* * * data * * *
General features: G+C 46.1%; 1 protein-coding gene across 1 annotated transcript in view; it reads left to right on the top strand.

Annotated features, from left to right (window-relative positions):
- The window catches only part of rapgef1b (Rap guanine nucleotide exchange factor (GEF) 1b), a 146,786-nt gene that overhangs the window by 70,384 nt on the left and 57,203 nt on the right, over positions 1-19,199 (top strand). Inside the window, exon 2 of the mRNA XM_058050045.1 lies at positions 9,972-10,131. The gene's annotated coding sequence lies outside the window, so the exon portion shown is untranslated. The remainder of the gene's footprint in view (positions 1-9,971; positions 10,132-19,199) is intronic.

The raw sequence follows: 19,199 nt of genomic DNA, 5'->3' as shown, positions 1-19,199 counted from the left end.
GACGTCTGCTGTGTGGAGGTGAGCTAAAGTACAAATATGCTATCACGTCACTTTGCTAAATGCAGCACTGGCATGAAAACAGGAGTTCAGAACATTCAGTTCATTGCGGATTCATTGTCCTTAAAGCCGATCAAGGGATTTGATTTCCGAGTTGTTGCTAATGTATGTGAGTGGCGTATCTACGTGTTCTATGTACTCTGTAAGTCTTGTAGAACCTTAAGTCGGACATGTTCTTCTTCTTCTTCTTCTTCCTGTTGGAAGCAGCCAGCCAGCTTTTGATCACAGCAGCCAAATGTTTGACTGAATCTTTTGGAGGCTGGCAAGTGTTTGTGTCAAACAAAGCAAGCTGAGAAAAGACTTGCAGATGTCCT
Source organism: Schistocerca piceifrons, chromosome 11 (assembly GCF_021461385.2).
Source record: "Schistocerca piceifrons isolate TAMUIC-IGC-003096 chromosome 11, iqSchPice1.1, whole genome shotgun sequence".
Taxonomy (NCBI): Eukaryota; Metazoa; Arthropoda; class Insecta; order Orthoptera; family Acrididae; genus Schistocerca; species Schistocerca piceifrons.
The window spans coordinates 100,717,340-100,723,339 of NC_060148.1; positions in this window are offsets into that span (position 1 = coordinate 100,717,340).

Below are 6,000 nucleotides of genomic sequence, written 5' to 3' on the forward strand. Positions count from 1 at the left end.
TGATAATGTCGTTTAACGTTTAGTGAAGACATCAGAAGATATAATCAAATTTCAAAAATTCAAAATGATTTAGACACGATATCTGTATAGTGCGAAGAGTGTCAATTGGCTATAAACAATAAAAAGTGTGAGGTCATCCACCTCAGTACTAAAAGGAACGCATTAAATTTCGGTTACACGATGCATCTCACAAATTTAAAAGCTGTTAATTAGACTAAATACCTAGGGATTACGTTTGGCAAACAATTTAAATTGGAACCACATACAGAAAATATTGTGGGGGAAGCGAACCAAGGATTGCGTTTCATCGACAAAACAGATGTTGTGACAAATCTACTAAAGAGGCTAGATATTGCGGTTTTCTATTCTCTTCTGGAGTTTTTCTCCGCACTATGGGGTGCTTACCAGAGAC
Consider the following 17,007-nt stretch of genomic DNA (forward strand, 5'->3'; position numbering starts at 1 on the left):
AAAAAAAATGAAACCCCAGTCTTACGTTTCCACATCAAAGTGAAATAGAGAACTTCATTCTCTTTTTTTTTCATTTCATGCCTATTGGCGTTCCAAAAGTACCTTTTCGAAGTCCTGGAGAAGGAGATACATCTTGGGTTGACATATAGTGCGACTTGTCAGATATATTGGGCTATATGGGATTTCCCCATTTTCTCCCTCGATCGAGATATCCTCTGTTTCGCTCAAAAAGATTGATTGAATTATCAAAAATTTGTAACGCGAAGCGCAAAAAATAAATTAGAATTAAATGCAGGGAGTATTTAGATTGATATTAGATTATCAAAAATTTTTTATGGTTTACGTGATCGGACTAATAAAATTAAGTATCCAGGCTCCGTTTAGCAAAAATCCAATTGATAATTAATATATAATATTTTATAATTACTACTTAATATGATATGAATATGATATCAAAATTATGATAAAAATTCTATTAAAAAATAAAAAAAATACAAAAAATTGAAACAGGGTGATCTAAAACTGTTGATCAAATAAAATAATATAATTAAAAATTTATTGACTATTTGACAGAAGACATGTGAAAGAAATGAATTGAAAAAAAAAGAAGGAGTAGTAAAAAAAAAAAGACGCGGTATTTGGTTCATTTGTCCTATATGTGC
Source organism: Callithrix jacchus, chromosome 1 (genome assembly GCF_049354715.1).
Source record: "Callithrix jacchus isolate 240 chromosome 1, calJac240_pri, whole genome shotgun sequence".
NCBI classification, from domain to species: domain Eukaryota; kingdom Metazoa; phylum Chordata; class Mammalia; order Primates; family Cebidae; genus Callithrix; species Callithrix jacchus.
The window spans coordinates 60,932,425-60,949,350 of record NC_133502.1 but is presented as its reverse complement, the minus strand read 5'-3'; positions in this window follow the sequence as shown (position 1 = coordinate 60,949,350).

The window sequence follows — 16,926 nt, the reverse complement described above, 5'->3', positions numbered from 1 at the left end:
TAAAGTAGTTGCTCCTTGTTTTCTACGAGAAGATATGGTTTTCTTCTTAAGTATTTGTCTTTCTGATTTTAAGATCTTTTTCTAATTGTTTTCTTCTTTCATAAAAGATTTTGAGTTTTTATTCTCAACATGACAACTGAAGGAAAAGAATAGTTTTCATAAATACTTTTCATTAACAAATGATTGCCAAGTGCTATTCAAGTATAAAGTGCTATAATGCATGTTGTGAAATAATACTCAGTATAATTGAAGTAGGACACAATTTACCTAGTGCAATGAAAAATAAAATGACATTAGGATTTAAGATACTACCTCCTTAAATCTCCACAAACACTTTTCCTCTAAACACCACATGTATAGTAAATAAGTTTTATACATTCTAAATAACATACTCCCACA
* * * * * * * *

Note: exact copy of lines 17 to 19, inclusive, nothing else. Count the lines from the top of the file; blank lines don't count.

The window spans coordinates 60,932,425-60,949,350 of record NC_133502.1 but is presented as its reverse complement, the minus strand read 5'-3'; positions in this window follow the sequence as shown (position 1 = coordinate 60,949,350).

The window sequence follows — 16,926 nt, the reverse complement described above, 5'->3', positions numbered from 1 at the left end:
TAAAGTAGTTGCTCCTTGTTTTCTACGAGAAGATATGGTTTTCTTCTTAAGTATTTGTCTTTCTGATTTTAAGATCTTTTTCTAATTGTTTTCTTCTTTCATAAAAGATTTTGAGTTTTTATTCTCAACATGACAACTGAAGGAAAAGAATAGTTTTCATAAATACTTTTCATTAACAAATGATTGCCAAGTGCTATTCAAGTATAAAGTGCTATAATGCATGTTGTGAAATAATACTCAGTATAATTGAAGTAGGACACAATTTACCTAGTGCAATGAAAAATAAAATGACATTAGGATTTAAGATACTACCTCCTTAAATCTCCACAAACACTTTTCCTCTAAACACCACATGTATAGTAAATAAGTTTTATACATTCTAAATAACATACTCCCACA